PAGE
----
Home prices rose .5% MOM / 3.6% YOY in July, according to CoreLogic. Home price appreciation slowed in 2018 as rates rose. That effect will reverse over the next year, and Corelogic expects annual home price appreciation rates to settle in around 5%. Tight supply, especially amongst starter homes will support prices, as well as a robust labor market and a move out of urban areas to the suburbs. About 37% of the US housing stock in the top 100 MSAs is overvalued. This metric is based on wage growth and housing supply.

 

Hurricane Dorian is expected to miss direct landfall, however it is slow-moving and dumping a lot of rain. Coastal areas will be at risk of flooding as the storm parallels the Eastern Seaboard this week.

 

The WSJ has an interesting article this morning about thinning liquidity in the markets. Late summer is often characterized by thinning liquidity, which means fewer active investors are trading, which causes exaggerated market movements when a big buyer or seller wants to execute an order. They mention what has been going on in the Treasury market:

Some analysts point to high-frequency traders. They have dominated the government-bond market, making up a big chunk of trading activity compared with slower counterparts, according to JPMorgan analysts. These traders withdrew last month, the firm said, suggesting that they amplified turbulence. Investors said liquidity worries are even more pronounced in riskier corporate bonds.

“As you go further down the credit spectrum, it starts to get a bit more volatile,” said Gautam Khanna, a fixed-income portfolio manager at Insight Investment. “Liquidity is definitely thinner in this market than it has been.”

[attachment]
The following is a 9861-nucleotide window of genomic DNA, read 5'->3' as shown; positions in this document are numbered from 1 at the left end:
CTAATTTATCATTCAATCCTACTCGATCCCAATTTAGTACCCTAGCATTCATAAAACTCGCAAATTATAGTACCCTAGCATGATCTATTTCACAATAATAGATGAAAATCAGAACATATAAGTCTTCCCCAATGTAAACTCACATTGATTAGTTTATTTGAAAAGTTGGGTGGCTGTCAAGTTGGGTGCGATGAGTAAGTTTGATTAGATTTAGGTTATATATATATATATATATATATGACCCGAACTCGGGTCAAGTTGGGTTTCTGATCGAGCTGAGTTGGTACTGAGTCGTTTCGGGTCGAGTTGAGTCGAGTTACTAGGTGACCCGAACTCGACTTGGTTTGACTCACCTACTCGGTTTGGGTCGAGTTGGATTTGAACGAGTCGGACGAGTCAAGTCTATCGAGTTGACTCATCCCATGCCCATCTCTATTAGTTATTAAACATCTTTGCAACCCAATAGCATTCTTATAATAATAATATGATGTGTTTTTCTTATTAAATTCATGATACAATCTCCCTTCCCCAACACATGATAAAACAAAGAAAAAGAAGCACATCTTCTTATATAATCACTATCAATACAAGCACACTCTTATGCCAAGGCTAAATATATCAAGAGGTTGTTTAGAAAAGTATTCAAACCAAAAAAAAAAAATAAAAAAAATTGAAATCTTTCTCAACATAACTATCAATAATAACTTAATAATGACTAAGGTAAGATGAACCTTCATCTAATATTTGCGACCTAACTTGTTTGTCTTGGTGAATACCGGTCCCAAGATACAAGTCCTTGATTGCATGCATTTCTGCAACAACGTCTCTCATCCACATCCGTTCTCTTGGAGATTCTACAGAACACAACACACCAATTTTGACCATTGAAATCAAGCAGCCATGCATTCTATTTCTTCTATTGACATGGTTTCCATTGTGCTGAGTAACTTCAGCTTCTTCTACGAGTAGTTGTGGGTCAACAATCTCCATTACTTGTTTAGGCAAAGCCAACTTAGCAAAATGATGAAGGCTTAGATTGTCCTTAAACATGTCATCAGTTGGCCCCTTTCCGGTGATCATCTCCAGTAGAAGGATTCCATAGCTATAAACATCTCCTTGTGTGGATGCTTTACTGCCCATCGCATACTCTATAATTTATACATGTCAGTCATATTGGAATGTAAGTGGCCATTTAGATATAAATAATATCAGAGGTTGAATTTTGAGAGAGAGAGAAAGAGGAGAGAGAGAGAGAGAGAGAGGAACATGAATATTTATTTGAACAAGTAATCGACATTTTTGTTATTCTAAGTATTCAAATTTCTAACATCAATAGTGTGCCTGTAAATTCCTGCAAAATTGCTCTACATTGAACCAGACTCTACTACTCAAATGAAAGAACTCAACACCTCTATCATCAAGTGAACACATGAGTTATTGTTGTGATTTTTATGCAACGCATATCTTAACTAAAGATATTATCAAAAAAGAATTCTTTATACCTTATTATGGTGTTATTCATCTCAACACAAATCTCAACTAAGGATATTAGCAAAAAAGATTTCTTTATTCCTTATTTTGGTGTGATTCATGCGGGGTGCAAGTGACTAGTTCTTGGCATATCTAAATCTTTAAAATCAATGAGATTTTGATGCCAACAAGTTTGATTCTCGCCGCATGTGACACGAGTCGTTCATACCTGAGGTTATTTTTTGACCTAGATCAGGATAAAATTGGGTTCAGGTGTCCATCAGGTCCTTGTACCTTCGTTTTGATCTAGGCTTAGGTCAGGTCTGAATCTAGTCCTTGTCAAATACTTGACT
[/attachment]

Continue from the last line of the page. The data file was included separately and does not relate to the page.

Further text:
This might help explain why mortgage rates have lagged the move in Treasuries. In essence, high frequency traders help establish a liquid market, where it is easier for large investors such as banks, sovereign wealth funds, pension funds, etc to trade large positions. When these high frequency traders withdraw, bid / ask spreads widen, and volatility increases. Here is the issue: MBS investors hate volatility because it makes their portfolios hard to hedge, and adds uncertainty about prepayment speeds. This causes them to be more conservative with respect to the prices they are willing to pay for mortgage backed securities, which flows through to mortgage rates falling less than the move in Treasuries would predict. Below is a chart of 10 year Treasury futures volatility. You can see the spike in the index beginning in August, which corresponds with the dramatic drop in rates, and the exit of high frequency traders from the market.

 

treasury futures volatility

 

 

Morning Report: Personal incomes rise

Vital Statistics:

 

Last Change
S&P futures 2943 16.5
Oil (WTI) 56.33 -0.34
10 year government bond yield 1.51%
30 year fixed rate mortgage 3.77%

 

Stocks are up ahead of the 3 day weekend. Bonds and MBS are flat.

 

No word yet from SIFMA regarding an early close, so assume the bond market is open all day.

 

Personal incomes rose 0.1% in July, which was a deceleration from the previous few months. June was revised upward from 0.4% to 0.5%. Disposable personal income rose 0.3%, and spending rose 0.6%, which came in above expectations. The core PCE index (the Fed’s preferred measure of inflation) rose 0.2% MOM and 1.6% YOY, which is below their 2% target. The headline PCE rose 0.2% / 1.4%.

 

Consumer sentiment fell in August according to the University of Michigan Consumer Sentiment Survey.

 

Pending Home Sales fell 2.5% in July, according to NAR. “Super-low mortgage rates have not yet consistently pulled buyers back into the market,” said Lawrence Yun, NAR chief economist. “Economic uncertainty is no doubt holding back some potential demand, but what is desperately needed is more supply of moderately priced homes.” Regionally, they declined 1.6% in the Northeast and fell 3.4% on the Left Coast.